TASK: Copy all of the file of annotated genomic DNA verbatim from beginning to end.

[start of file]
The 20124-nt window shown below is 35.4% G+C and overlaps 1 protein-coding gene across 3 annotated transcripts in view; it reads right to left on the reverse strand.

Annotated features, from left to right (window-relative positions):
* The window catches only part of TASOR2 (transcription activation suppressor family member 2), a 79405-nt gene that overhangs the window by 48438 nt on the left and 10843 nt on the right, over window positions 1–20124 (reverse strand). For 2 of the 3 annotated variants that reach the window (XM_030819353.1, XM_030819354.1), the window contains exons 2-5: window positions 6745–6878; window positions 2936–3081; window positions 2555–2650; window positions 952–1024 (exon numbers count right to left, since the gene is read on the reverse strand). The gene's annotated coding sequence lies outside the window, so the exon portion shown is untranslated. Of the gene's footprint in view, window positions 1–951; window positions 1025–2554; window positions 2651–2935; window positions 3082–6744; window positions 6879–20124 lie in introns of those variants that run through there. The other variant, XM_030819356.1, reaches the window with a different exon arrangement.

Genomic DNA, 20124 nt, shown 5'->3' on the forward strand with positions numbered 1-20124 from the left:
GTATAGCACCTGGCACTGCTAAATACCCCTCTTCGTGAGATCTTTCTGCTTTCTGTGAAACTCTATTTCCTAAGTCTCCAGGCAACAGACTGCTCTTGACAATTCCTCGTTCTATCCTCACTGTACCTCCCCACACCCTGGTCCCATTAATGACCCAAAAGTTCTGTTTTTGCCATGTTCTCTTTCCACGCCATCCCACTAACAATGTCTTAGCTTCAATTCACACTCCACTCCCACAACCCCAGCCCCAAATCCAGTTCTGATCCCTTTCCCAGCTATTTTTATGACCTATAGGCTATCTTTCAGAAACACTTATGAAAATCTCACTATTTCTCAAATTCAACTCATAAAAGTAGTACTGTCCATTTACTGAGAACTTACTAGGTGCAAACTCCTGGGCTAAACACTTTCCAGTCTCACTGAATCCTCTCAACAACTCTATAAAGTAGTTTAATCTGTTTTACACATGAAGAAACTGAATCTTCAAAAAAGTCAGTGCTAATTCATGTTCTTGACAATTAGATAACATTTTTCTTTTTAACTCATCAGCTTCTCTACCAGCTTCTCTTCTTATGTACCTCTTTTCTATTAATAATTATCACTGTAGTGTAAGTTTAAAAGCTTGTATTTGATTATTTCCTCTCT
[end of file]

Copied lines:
The 20124-nt window shown below is 35.4% G+C and overlaps 1 protein-coding gene across 3 annotated transcripts in view; it reads right to left on the reverse strand.

Annotated features, from left to right (window-relative positions):
* The window catches only part of TASOR2 (transcription activation suppressor family member 2), a 79405-nt gene that overhangs the window by 48438 nt on the left and 10843 nt on the right, over window positions 1–20124 (reverse strand). For 2 of the 3 annotated variants that reach the window (XM_030819353.1, XM_030819354.1), the window contains exons 2-5: window positions 6745–6878; window positions 2936–3081; window positions 2555–2650; window positions 952–1024 (exon numbers count right to left, since the gene is read on the reverse strand). The gene's annotated coding sequence lies outside the window, so the exon portion shown is untranslated. Of the gene's footprint in view, window positions 1–951; window positions 1025–2554; window positions 2651–2935; window positions 3082–6744; window positions 6879–20124 lie in introns of those variants that run through there. The other variant, XM_030819356.1, reaches the window with a different exon arrangement.

Genomic DNA, 20124 nt, shown 5'->3' on the forward strand with positions numbered 1-20124 from the left:
GTATAGCACCTGGCACTGCTAAATACCCCTCTTCGTGAGATCTTTCTGCTTTCTGTGAAACTCTATTTCCTAAGTCTCCAGGCAACAGACTGCTCTTGACAATTCCTCGTTCTATCCTCACTGTACCTCCCCACACCCTGGTCCCATTAATGACCCAAAAGTTCTGTTTTTGCCATGTTCTCTTTCCACGCCATCCCACTAACAATGTCTTAGCTTCAATTCACACTCCACTCCCACAACCCCAGCCCCAAATCCAGTTCTGATCCCTTTCCCAGCTATTTTTATGACCTATAGGCTATCTTTCAGAAACACTTATGAAAATCTCACTATTTCTCAAATTCAACTCATAAAAGTAGTACTGTCCATTTACTGAGAACTTACTAGGTGCAAACTCCTGGGCTAAACACTTTCCAGTCTCACTGAATCCTCTCAACAACTCTATAAAGTAGTTTAATCTGTTTTACACATGAAGAAACTGAATCTTCAAAAAAGTCAGTGCTAATTCATGTTCTTGACAATTAGATAACATTTTTCTTTTTAACTCATCAGCTTCTCTACCAGCTTCTCTTCTTATGTACCTCTTTTCTATTAATAATTATCACTGTAGTGTAAGTTTAAAAGCTTGTATTTGATTATTTCCTCTCT